Every Wednesday I become a part time teacher in a public school in Panama. When I get home, I eagerly tell my parents and friends stories about how rewarding teaching younger kids is. But whenever I slightly hint at my dream of one day becoming a teacher, I seem to get the same responses from everyone. “Why would you want to be a teacher?”, “You are so smart, you could be doing something better.”, or the most common one, “If you’re a teacher you will never get paid well.”
Constantly hearing these things, and noting how discouraging people seem to be when confronted with the prospect of a teaching career, appalled me. It particularly bothers me because I have experienced both feelings: that of sitting in a class and listening to someone unveil knowledge for me to grasp, and that of standing in front of 25 sets of eyes that eagerly want to listen and learn from what I will say. Everyone is constantly expressing how “education is the world’s equalizer”, and “education is the key to success”, yet no one is acknowledging that a teacher is not there only to get you through the pages of Shakespeare or through the problems in your McGraw Hill textbook. Teachers are there to inspire. Teachers do so much more than “teach math”, or “teach English”; teachers teach experiences, they teach values, they teach life.
So why would I want to be a teacher? Because I want to inspire others the way my teachers have inspired me. Why teach if “I’m so smart”? I want to teach, because I’m smart. Because it takes a smart, sensitive, generous, patient thinker to be a good teacher and I would love to become one someday. And, why become a teacher if I won’t get paid? I’ve learned that a teacher’s most valuable salary does not come in checks, bills, or coupons –the most valuable salary comes in moments. In moments when your students supersede your teachings, moments when they show gratitude through their actions, moments when you are left speechless at the kindness, the honesty, and transparency of the little people you spend your time with.
In the hopes of shining a light on the teachers of the world and the amazing work they do (that should be acknowledged more often), I asked people from all ages to think about a teacher that changed their lives and to tell me the one thing they learned from them, the one thing they valued about them, what they would like to thank them for. These are some of the results I got:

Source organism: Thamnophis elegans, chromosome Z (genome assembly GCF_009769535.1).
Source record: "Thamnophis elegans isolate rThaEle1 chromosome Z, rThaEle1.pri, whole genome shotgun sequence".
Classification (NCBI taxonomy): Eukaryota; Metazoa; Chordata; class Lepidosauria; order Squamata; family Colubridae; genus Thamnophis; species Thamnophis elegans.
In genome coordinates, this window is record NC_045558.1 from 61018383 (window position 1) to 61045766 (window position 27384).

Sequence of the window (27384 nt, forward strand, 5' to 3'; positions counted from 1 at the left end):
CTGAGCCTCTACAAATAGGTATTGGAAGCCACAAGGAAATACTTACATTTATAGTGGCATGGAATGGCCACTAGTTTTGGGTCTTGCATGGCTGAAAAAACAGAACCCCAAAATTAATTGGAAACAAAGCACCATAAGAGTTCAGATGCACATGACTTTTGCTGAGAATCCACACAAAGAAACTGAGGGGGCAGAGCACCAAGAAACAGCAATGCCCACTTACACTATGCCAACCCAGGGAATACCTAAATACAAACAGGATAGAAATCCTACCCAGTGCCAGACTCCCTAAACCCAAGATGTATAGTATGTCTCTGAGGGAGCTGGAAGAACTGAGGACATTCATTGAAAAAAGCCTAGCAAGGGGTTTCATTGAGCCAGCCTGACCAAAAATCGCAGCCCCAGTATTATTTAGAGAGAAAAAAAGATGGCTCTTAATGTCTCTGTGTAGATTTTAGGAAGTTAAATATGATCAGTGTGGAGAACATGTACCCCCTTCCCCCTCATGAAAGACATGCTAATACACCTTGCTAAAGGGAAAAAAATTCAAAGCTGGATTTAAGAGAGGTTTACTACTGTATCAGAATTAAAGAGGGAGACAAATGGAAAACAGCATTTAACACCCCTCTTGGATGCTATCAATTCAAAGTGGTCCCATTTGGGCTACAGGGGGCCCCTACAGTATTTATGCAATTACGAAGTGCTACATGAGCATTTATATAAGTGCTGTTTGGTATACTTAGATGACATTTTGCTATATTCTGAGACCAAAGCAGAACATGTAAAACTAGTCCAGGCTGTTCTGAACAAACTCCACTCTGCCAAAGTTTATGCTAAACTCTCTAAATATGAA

“ She was demanding”
Woman speaking about her college professor while she majored in Nursing.
“He made me seek for information that was not inside a classroom”
Man speaking about his PhD professor.
“ She was patient”
Woman speaking about her 2nd grade teacher.
“She was dedicated”
Man on his favorite high school teacher.
“She taught me to speak my mind”
High school student on her current Literature teacher.
“I want to thank her for showing me everyone is good at something”
High school student on her 4th grade teacher.
“He opened my eyes to ideas that were banned by adults around me”
Man on his Math college professor.
All these testimonies corroborate the importance of teachers. It doesn’t matter if you are in a colorful 2nd grade classroom; your teacher brings whip cream to learn spelling and it is the most amazing thing you’ve ever seen. You could be in high school, and your teacher is demanding, and strict, and controversial; but her personality teaches you to speak your mind and open up without carrying the fear of failure on your shoulders. Or you could even be well past college, sitting in a class to earn your PhD, and you find a man who somehow manages to spark in you the desire to learn more, outside the class, outside your job and your family –he encourages you to seek information out in the world. Teachers are all around us, and we should never underestimate their power.
I strongly believe teachers should not only be valued by the students in their class. Teachers should be valued by institutions, by parents, by governments; monetarily, in status, and in respect. Teachers deserve recognition, and so does the education career. If education is the world’s equalizer, why are we not encouraging others to pursue a teaching career?
Being a part time teacher has changed my life, and I can only imagine how much I would benefit from becoming a full time one in the future. I wish for everybody reading this article to stop for a moment and think of a teacher that has somehow shaped you, changed you, or inspired you. They are the reason why teaching should be valued; it should be valued as much as doctors and engineers and lawyers are valued. Teachers also change lives, they build character, and they defend and argue for the one thing we all deserve: a good education.